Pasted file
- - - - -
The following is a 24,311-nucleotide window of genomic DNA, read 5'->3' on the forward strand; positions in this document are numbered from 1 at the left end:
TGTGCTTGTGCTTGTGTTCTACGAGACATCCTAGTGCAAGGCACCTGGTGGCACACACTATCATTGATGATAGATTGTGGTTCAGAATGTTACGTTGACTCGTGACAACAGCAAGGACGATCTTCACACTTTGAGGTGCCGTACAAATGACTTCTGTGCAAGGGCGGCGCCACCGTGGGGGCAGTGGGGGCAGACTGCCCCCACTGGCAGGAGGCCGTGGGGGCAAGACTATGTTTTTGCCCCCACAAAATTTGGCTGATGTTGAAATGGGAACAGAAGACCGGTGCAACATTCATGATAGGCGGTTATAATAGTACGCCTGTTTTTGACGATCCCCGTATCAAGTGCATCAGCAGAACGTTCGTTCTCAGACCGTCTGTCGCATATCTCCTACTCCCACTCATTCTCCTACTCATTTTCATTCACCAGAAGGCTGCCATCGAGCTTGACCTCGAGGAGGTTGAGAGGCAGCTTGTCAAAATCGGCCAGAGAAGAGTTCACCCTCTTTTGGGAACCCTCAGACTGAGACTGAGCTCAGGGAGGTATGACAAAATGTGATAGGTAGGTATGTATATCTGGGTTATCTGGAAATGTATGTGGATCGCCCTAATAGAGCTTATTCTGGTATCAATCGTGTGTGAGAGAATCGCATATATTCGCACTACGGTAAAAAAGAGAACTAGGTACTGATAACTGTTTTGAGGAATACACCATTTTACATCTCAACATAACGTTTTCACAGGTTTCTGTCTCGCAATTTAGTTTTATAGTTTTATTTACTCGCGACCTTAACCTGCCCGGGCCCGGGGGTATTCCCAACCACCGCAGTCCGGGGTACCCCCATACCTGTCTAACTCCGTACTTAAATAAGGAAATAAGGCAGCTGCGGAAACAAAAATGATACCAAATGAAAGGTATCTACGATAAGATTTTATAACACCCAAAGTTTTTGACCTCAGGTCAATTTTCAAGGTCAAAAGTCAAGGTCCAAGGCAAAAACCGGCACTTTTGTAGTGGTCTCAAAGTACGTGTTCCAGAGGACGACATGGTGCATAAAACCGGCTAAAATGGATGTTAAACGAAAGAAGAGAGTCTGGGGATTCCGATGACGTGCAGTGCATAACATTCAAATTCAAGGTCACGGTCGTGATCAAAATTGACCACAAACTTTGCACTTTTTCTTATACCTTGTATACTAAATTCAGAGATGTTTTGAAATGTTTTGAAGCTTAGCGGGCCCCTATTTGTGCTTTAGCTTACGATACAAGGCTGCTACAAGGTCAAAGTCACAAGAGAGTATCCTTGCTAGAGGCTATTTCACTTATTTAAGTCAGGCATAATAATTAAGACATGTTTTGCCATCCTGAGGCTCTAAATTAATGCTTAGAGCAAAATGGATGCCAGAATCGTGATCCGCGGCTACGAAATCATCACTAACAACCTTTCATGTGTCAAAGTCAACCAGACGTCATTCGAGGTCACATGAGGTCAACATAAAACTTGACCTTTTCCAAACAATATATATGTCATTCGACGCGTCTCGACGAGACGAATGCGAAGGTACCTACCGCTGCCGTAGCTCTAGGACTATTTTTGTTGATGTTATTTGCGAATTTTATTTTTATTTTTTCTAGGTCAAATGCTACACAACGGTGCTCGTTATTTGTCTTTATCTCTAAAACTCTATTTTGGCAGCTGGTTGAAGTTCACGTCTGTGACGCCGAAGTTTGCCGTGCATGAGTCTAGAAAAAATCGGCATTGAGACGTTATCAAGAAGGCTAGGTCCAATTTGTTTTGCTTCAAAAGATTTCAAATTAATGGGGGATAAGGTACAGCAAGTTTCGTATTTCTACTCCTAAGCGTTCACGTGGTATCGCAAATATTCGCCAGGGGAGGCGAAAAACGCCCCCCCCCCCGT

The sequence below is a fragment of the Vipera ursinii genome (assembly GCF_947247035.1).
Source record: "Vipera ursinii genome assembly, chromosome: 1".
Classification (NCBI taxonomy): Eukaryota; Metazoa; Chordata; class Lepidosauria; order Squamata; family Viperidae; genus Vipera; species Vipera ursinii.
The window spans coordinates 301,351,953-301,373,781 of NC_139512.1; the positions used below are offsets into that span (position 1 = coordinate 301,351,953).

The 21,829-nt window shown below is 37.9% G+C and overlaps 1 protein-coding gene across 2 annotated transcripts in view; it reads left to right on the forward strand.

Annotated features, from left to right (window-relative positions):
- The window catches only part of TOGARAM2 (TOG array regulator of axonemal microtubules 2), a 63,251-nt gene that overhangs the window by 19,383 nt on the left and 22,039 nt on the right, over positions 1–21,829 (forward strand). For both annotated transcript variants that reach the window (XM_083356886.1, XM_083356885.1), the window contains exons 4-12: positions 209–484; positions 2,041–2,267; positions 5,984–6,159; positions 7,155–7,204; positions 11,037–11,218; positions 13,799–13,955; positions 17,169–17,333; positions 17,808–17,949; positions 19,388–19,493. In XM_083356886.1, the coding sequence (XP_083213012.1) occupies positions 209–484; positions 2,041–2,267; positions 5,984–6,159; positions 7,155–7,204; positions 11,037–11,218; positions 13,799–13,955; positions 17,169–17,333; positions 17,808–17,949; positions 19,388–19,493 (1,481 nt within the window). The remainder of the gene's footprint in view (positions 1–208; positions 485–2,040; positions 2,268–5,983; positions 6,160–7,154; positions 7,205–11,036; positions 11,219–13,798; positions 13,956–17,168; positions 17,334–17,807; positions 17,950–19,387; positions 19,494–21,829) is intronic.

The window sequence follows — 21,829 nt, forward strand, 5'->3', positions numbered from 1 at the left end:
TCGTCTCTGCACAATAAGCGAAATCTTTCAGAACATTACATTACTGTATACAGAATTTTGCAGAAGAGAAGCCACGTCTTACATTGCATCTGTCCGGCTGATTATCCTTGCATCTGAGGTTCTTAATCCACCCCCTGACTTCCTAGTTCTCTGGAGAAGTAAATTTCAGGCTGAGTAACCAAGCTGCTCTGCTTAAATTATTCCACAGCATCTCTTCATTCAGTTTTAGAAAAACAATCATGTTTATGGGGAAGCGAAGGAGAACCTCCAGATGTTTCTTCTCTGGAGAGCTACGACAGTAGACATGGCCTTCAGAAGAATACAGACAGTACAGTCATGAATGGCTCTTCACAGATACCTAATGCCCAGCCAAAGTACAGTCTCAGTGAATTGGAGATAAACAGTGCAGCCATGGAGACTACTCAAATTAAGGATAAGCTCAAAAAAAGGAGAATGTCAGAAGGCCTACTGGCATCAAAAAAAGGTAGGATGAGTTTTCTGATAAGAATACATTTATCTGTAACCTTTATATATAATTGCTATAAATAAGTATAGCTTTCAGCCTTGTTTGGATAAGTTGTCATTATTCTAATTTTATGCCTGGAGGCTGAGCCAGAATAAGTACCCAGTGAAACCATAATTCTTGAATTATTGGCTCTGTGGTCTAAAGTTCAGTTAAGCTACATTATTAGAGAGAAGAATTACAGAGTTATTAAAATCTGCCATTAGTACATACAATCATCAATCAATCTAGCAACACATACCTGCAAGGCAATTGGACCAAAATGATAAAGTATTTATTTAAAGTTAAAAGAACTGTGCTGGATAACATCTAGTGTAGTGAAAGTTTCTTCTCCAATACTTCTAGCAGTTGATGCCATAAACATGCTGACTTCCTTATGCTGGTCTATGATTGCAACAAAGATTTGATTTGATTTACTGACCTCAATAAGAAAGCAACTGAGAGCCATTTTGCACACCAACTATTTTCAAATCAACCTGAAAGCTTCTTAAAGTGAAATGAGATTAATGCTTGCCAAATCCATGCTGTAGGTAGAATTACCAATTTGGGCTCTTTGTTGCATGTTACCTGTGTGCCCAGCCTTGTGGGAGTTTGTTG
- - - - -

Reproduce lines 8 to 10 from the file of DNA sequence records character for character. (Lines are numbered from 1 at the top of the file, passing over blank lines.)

Annotated features, from left to right (window-relative positions):
- The window catches only part of TOGARAM2 (TOG array regulator of axonemal microtubules 2), a 63,251-nt gene that overhangs the window by 19,383 nt on the left and 22,039 nt on the right, over positions 1–21,829 (forward strand). For both annotated transcript variants that reach the window (XM_083356886.1, XM_083356885.1), the window contains exons 4-12: positions 209–484; positions 2,041–2,267; positions 5,984–6,159; positions 7,155–7,204; positions 11,037–11,218; positions 13,799–13,955; positions 17,169–17,333; positions 17,808–17,949; positions 19,388–19,493. In XM_083356886.1, the coding sequence (XP_083213012.1) occupies positions 209–484; positions 2,041–2,267; positions 5,984–6,159; positions 7,155–7,204; positions 11,037–11,218; positions 13,799–13,955; positions 17,169–17,333; positions 17,808–17,949; positions 19,388–19,493 (1,481 nt within the window). The remainder of the gene's footprint in view (positions 1–208; positions 485–2,040; positions 2,268–5,983; positions 6,160–7,154; positions 7,205–11,036; positions 11,219–13,798; positions 13,956–17,168; positions 17,334–17,807; positions 17,950–19,387; positions 19,494–21,829) is intronic.

The window sequence follows — 21,829 nt, forward strand, 5'->3', positions numbered from 1 at the left end: